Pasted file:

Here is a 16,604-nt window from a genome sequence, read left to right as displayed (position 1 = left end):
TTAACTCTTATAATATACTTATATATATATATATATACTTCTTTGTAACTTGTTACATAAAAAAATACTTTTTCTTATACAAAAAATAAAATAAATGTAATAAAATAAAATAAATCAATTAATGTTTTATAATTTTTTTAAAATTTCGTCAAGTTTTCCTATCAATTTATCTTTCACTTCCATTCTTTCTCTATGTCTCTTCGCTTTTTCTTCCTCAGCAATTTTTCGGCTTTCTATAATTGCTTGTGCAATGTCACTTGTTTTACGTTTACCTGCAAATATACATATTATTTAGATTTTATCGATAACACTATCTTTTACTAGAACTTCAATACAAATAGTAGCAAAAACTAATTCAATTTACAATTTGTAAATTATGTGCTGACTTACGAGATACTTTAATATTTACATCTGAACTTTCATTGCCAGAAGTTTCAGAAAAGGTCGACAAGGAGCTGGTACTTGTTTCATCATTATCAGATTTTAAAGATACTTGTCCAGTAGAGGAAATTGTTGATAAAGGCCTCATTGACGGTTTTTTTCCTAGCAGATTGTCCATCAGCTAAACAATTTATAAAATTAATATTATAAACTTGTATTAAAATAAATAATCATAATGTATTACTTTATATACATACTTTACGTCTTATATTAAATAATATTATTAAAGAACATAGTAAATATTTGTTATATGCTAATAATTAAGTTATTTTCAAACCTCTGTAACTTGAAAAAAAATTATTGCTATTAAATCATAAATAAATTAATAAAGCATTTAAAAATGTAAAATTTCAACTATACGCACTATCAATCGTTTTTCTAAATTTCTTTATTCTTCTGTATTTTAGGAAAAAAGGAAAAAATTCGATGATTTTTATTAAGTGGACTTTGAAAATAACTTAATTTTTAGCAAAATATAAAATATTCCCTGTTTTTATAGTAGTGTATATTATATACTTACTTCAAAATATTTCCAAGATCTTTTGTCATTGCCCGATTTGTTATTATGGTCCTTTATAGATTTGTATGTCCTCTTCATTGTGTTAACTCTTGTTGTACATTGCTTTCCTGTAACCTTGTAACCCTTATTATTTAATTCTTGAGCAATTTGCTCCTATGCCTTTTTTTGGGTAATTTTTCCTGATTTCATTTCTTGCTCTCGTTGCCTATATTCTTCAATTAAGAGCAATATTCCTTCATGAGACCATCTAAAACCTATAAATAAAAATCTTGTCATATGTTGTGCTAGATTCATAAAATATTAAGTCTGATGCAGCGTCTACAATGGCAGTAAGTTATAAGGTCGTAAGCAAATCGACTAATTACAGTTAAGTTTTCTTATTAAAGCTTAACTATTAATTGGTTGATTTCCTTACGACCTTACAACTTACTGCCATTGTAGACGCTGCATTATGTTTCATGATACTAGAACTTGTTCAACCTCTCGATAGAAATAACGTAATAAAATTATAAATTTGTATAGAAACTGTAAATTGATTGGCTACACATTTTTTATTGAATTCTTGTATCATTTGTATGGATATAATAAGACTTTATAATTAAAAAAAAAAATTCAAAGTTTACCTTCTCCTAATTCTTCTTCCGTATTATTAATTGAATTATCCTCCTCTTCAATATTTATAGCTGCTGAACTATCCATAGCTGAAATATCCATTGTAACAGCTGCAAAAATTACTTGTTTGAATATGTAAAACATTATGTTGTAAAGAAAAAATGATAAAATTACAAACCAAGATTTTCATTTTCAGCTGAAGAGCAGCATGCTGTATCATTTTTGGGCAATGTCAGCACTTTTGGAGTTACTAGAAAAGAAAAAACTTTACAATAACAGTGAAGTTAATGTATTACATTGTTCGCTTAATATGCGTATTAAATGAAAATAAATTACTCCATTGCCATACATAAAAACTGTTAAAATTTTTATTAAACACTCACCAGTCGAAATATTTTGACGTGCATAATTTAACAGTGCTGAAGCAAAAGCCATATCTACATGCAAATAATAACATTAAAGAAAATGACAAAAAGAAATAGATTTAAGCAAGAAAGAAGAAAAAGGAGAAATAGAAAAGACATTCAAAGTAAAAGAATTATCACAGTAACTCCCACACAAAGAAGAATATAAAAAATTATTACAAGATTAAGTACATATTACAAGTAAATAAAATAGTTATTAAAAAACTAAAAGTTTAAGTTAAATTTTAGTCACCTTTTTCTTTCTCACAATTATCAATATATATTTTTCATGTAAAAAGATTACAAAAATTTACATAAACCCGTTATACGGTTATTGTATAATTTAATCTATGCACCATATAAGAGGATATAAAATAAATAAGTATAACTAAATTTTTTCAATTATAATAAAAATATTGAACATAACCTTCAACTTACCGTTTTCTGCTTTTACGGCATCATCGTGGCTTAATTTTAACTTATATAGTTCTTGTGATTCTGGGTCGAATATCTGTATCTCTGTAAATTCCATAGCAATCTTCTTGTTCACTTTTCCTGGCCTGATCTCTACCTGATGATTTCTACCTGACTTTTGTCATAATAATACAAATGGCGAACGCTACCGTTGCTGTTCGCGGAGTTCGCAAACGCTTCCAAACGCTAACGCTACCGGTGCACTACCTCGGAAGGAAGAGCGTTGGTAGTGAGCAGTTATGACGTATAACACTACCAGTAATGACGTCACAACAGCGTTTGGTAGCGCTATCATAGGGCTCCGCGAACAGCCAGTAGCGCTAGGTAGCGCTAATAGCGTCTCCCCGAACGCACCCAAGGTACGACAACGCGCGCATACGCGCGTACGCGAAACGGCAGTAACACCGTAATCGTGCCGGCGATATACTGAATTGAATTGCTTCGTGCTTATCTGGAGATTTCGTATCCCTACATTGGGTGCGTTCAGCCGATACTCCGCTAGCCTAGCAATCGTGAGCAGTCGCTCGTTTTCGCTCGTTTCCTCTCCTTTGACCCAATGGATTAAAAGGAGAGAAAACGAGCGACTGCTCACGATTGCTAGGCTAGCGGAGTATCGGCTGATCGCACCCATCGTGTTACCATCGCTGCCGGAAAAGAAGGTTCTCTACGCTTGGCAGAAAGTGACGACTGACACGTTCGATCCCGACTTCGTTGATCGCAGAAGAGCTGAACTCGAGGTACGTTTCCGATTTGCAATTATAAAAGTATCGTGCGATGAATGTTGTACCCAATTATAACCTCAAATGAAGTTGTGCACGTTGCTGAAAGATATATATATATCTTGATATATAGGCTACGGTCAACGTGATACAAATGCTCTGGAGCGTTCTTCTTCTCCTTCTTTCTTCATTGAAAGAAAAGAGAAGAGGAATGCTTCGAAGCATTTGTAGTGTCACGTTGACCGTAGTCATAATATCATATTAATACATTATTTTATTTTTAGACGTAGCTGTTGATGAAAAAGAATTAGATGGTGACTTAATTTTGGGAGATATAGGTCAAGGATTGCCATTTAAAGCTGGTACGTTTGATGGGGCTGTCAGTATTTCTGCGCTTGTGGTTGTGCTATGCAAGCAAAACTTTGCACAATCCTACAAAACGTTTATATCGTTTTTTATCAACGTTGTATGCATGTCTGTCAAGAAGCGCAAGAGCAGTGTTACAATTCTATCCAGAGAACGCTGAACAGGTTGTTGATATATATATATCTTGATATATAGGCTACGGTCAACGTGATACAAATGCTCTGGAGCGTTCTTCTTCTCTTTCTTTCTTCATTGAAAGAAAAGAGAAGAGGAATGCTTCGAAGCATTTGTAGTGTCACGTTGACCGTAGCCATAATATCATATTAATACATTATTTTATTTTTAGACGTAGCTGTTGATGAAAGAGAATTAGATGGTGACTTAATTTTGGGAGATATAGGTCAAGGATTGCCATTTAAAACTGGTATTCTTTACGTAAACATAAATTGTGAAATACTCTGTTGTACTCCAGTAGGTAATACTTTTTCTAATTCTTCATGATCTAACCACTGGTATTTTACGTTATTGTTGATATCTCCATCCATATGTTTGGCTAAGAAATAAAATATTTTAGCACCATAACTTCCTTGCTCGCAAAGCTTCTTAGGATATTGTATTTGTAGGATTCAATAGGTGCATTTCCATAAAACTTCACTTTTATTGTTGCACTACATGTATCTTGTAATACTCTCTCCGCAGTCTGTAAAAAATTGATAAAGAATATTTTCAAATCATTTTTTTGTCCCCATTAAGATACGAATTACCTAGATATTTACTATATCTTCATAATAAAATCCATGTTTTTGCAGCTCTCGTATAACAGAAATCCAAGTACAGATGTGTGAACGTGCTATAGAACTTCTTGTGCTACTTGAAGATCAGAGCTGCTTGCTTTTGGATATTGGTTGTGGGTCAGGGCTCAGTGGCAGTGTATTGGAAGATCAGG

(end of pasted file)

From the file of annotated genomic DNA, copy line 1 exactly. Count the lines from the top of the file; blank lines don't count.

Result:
Here is a 16,604-nt window from a genome sequence, read left to right as displayed (position 1 = left end):